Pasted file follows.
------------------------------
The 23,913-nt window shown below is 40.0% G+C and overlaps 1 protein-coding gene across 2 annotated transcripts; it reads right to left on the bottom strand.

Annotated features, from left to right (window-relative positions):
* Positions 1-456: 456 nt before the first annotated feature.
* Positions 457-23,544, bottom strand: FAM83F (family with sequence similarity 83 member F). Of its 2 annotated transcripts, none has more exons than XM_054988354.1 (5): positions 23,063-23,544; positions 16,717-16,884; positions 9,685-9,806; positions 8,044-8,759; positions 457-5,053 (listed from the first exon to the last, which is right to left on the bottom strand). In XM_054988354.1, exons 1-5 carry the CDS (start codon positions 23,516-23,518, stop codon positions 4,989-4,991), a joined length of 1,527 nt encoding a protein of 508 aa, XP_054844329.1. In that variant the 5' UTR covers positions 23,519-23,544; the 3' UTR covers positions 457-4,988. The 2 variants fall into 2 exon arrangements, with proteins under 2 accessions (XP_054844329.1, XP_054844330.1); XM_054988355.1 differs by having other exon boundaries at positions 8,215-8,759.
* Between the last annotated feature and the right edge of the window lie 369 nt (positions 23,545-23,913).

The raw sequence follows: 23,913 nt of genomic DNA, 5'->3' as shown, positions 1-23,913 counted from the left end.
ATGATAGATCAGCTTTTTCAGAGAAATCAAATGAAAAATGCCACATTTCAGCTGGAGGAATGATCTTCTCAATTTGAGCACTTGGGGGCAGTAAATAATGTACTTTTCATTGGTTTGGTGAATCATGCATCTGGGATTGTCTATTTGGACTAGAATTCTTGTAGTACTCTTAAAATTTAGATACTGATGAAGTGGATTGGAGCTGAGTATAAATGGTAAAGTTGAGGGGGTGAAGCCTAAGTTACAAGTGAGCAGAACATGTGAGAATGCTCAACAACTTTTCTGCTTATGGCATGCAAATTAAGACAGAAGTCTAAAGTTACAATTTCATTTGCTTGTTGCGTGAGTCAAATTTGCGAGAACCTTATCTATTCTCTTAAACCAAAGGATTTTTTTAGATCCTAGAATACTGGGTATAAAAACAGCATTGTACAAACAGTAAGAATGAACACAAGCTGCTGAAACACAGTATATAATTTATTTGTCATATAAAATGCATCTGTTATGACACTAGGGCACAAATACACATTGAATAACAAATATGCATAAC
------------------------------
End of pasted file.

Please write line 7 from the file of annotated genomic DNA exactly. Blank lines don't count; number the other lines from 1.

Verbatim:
ATGATAGATCAGCTTTTTCAGAGAAATCAAATGAAAAATGCCACATTTCAGCTGGAGGAATGATCTTCTCAATTTGAGCACTTGGGGGCAGTAAATAATGTACTTTTCATTGGTTTGGTGAATCATGCATCTGGGATTGTCTATTTGGACTAGAATTCTTGTAGTACTCTTAAAATTTAGATACTGATGAAGTGGATTGGAGCTGAGTATAAATGGTAAAGTTGAGGGGGTGAAGCCTAAGTTACAAGTGAGCAGAACATGTGAGAATGCTCAACAACTTTTCTGCTTATGGCATGCAAATTAAGACAGAAGTCTAAAGTTACAATTTCATTTGCTTGTTGCGTGAGTCAAATTTGCGAGAACCTTATCTATTCTCTTAAACCAAAGGATTTTTTTAGATCCTAGAATACTGGGTATAAAAACAGCATTGTACAAACAGTAAGAATGAACACAAGCTGCTGAAACACAGTATATAATTTATTTGTCATATAAAATGCATCTGTTATGACACTAGGGCACAAATACACATTGAATAACAAATATGCATAAC